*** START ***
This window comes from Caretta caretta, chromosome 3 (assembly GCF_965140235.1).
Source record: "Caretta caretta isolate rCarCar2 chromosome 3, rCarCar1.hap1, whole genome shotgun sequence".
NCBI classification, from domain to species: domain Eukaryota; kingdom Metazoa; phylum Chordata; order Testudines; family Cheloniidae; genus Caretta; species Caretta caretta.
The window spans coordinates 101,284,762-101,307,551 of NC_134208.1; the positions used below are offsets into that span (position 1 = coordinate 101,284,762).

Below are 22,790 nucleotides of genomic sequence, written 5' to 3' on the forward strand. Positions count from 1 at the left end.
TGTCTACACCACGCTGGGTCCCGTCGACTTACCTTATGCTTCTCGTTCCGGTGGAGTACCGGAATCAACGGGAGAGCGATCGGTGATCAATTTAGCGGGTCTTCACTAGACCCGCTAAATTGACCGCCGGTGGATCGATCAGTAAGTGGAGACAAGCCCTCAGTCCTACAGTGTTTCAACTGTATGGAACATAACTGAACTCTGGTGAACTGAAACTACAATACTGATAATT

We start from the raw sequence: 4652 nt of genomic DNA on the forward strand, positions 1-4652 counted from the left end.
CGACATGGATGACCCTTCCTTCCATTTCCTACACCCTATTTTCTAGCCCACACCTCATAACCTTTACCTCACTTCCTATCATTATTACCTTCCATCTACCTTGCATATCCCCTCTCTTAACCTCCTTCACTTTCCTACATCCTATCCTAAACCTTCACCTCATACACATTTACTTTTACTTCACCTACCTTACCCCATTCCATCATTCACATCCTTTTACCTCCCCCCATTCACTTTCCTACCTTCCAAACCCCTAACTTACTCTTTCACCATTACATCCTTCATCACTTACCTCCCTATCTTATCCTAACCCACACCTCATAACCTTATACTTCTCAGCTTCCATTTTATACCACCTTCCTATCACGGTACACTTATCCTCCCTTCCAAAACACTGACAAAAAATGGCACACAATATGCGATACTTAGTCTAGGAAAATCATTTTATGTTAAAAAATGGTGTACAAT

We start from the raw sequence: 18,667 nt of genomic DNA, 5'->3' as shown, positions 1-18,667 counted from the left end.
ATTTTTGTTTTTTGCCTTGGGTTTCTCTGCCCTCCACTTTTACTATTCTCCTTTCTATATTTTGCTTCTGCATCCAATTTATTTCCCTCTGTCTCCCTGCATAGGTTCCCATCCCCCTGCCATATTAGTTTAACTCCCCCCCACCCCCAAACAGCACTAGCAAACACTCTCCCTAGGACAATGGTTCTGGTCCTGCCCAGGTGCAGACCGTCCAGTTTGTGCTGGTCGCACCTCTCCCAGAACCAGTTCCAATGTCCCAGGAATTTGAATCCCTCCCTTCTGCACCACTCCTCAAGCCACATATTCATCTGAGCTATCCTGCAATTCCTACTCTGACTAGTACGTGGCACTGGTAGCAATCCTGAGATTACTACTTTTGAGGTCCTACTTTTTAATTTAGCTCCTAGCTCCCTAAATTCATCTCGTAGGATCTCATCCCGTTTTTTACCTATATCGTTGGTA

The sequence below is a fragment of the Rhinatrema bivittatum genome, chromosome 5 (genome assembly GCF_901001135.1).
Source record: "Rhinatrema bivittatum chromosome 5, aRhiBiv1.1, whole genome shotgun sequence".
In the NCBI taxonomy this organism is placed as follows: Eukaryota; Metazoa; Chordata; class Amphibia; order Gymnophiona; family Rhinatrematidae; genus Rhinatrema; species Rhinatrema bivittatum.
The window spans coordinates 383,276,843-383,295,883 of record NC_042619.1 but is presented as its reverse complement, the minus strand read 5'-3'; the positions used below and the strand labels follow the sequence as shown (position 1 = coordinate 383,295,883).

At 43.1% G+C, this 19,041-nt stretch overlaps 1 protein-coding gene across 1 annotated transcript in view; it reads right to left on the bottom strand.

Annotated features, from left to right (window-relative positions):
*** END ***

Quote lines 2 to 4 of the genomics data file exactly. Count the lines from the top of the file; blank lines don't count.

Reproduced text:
Source record: "Caretta caretta isolate rCarCar2 chromosome 3, rCarCar1.hap1, whole genome shotgun sequence".
NCBI classification, from domain to species: domain Eukaryota; kingdom Metazoa; phylum Chordata; order Testudines; family Cheloniidae; genus Caretta; species Caretta caretta.
The window spans coordinates 101,284,762-101,307,551 of NC_134208.1; the positions used below are offsets into that span (position 1 = coordinate 101,284,762).